A mother talks about the grief she felt after baby died from cot death. Bearevement counselling enabled her to cope; and also keeping alive the memory of her daughter.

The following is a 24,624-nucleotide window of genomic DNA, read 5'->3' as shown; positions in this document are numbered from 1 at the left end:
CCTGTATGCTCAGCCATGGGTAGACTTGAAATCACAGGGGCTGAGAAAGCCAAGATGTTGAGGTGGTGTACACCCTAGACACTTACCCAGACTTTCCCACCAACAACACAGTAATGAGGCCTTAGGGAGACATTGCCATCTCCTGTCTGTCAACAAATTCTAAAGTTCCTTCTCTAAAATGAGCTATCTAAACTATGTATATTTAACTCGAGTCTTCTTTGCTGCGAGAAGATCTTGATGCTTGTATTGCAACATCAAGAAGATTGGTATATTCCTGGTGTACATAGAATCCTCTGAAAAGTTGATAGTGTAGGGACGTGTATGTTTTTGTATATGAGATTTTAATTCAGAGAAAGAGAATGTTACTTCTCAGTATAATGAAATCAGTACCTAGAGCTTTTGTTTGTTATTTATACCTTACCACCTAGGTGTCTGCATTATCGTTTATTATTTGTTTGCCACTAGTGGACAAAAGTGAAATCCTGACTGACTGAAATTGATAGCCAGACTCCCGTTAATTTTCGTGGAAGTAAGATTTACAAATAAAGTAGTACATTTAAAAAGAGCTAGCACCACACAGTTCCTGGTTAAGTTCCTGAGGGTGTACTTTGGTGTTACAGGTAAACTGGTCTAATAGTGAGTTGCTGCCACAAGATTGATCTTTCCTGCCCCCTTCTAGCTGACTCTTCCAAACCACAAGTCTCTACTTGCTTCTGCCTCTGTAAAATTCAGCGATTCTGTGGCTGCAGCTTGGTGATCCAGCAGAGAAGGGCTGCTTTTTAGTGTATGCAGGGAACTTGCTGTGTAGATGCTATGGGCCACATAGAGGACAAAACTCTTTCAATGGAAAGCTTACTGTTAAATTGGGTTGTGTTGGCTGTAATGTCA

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Emma Smith: It's not something you ever get over. You don't really want to get over it because you want Mazie to carry on as part of your life really, but you get -- the grief kind of becomes, you become familiar with it and it becomes part of you. Dr. Richard Wilson: Sometimes one uses the analogy of a river, people have been going along the river of life, and suddenly, quite unexpectedly, they are over a waterfall. It's an absolute suspension of belief, it seems totally impossible and then they crash into rocks and a well-pool, and are going around in the series of emotions, sometimes a bit of calm, sometimes a bit of anger, but a whole series of quite different emotions. Ann Deri-Bowen: Something we can offer is to listen so that parents can talk, they could be angry, they could be really classified what's happened, they can feel guilt, they can feel emotions and maybe they don't want to share even with their partners. They might want to just talk about that baby before the baby died. Emma Smith: Within six months of her death, quite hard to understand be it your friends and your family, have to get on with their life and I began to feel resentful of the fact that they could get on with their life and I was still in this sort of deep hole of despair without Mazie, without -- we're carrying around this horrendous grief and the horror of that evening. And I just wanted to talk about it to the people who have moved on and I found the bereavement counseling gave me a channel every week to talk about it. Dr. Richard Wilson: One of the things about a baby dying is not only that it's inappropriate, wrong, the babies should die. But you are losing a whole future which parents have all have dreams about, so you've lost your dreams as well as your baby. Ann Deri-Bowen: It's always good for anybody who is alongside somebody who has lost a baby to remember their name, and fulfill back, look at photographs and ways in which to keep those memories alive. Emma Smith: Betty and Peggy will grow up knowing Mazie as their elder sister. We talk about her every single day. If I say to Betty, I love you Betty and I love you Peggy and I love you Mazie. I say it that loud all the time.
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